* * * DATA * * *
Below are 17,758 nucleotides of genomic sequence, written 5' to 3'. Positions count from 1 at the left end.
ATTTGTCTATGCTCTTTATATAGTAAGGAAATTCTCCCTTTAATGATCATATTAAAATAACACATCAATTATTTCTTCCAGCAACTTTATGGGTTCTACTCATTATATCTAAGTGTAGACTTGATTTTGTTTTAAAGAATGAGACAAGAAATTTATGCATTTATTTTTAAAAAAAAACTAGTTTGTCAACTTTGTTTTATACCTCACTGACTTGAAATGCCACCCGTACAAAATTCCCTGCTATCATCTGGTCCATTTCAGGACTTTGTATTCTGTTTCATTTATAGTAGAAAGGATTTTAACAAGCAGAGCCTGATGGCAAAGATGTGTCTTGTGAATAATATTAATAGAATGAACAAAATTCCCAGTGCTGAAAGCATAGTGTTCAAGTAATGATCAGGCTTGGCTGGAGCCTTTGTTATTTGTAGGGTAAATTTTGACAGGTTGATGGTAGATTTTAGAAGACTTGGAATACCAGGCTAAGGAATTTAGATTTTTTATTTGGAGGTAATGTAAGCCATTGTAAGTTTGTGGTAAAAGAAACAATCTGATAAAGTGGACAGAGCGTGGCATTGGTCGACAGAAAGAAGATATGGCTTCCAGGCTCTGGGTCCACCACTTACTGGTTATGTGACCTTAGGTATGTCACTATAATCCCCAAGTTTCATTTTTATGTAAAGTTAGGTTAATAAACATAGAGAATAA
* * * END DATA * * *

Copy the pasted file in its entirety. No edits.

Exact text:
Below are 17,758 nucleotides of genomic sequence, written 5' to 3'. Positions count from 1 at the left end.
ATTTGTCTATGCTCTTTATATAGTAAGGAAATTCTCCCTTTAATGATCATATTAAAATAACACATCAATTATTTCTTCCAGCAACTTTATGGGTTCTACTCATTATATCTAAGTGTAGACTTGATTTTGTTTTAAAGAATGAGACAAGAAATTTATGCATTTATTTTTAAAAAAAAACTAGTTTGTCAACTTTGTTTTATACCTCACTGACTTGAAATGCCACCCGTACAAAATTCCCTGCTATCATCTGGTCCATTTCAGGACTTTGTATTCTGTTTCATTTATAGTAGAAAGGATTTTAACAAGCAGAGCCTGATGGCAAAGATGTGTCTTGTGAATAATATTAATAGAATGAACAAAATTCCCAGTGCTGAAAGCATAGTGTTCAAGTAATGATCAGGCTTGGCTGGAGCCTTTGTTATTTGTAGGGTAAATTTTGACAGGTTGATGGTAGATTTTAGAAGACTTGGAATACCAGGCTAAGGAATTTAGATTTTTTATTTGGAGGTAATGTAAGCCATTGTAAGTTTGTGGTAAAAGAAACAATCTGATAAAGTGGACAGAGCGTGGCATTGGTCGACAGAAAGAAGATATGGCTTCCAGGCTCTGGGTCCACCACTTACTGGTTATGTGACCTTAGGTATGTCACTATAATCCCCAAGTTTCATTTTTATGTAAAGTTAGGTTAATAAACATAGAGAATAA